Roof leaks are associated with problems in the roof covering, but we have various vents disrupting this surface. Plumbing vents are one of those penetrations. Older lead flashing on plumbing vents are giving way to the new plastic vents, which may not be so great.
I do home inspections during the rain. I joke that it is the best time to find a leak, which does happen, but going up to the roof in the rain is not the safest proposition. I do not advise people to go on a roof during the rain, yet I have done so during inspections. The one benefit is that you begin to see what you suspected. Deflections in the roof sheathing do funnel water like a small creek, causing more damage to shingles in the “creek bed” than the surrounding surfaces. You can discover that your assumption about where sealing/caulking needs to be done was correct as you see the water hold on to vents or slight nail depressions. I also had an assumption about a particular type of plumbing vent confirmed.
A builder thought that I was being too detailed when I made a comment about a plastic flashing on a plumbing vent. “Home inspectors have to find things to justify their cost, so they point out things that are not really problems.” (How many home inspectors have heard that line?) In this case, I had pointed out that the installation of a plumbing vent had been done incorrectly. The fix was not going to be too hard to accomplish, but this builder wanted to create the idea that I make a big deal out of nothing. I am sure that sellers looking at my reports could feel the same way as well. However, I know that small problems left untreated can lead to a big mess. When I do roof inspections, I do have the tendency to be wary of plastic flashing on plumbing vents, because I do find more leaks with them than I do with lead flashing on plumbing vents. Lead flashing is not perfect, but I encounter fewer problems with them. These newer style vents can be effected by bad installation or movement in the house.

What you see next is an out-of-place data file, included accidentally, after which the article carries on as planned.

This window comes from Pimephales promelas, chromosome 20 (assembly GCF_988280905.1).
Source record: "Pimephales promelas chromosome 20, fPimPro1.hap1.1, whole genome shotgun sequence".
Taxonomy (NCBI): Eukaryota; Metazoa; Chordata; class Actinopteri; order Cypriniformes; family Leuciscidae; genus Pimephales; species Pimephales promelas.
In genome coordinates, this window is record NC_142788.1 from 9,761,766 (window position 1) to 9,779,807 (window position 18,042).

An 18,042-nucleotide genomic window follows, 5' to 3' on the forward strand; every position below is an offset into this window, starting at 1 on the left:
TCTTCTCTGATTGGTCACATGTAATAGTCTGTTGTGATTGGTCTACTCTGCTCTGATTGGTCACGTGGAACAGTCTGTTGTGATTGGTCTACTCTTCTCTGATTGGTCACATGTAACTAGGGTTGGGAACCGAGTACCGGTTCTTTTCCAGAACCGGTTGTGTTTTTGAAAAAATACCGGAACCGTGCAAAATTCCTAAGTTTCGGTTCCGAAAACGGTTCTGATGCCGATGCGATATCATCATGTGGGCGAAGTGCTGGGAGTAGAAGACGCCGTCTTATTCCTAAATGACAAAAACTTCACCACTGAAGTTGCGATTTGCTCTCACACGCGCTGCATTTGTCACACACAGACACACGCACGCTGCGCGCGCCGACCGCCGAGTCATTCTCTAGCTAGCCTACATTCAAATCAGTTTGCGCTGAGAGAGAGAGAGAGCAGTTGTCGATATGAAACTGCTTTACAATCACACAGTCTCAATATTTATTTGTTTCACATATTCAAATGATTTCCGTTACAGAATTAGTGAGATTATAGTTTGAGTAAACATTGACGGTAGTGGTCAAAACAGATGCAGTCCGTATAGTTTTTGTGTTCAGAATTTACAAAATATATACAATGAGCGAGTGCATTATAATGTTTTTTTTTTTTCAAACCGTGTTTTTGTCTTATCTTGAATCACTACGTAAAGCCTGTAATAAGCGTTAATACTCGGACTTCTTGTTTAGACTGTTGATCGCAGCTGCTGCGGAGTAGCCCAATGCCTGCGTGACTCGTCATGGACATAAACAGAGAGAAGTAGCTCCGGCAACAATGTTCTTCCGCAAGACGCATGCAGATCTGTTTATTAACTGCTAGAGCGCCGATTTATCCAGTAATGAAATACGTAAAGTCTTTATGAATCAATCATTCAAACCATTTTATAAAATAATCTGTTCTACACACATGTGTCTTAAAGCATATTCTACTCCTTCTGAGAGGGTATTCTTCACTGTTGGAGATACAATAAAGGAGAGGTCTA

The main problem with the plastic flashing is that it does not last as long as lead flashing. The plastic relies on a tight seal on the vent pipe to stop leaks. This seal can break through exposure to the elements outside faster than the roof covering. The seal can also be damaged through excessive movement in the home. Another problem is that the bell part of the plastic can bend down to form a cup around the vent. This happens with a bad installation job, but I have seen this with movement or objects hitting the flashing. In the above photograph, I was on the roof during a rain. You can see a little pool of water being held in the flashing. This can begin to leak through the roof surface, down the vent pipe. Logically, I knew that this would happen, although I have had others tell me that I am making this up.
How can I repair these plastic flashing pieces on a plumbing vent? I have seen the broken seals caulked, and this has worked. I have seen people use foam insulation on the interior, but this is a temporary fix. The best repair may be placing a new plastic cover over the older one, gluing the cover on with caulk. As for this cup effect seen in the photograph, I would suggest going into your attic. From below you can push the flashing back up into place. Then you can check for traces of light, which will show you there is a gap (the pvc vent pipes will glow with the sun light). Gaps can be caulked on the roof. Pulling this flashing bowl up form above may lead to more problems. You may not see the gaps, so that is why repairing from the attic would be better.
I am sticking with lead flashing, but I know the plastic flashing is here to stay. I am sure that this type of flashing will improve over time. I do feel that this something homeowners or home buyers should check. This can happen to these vents at any time, and a small leak left unrepaired could lead to more damage than you may expect.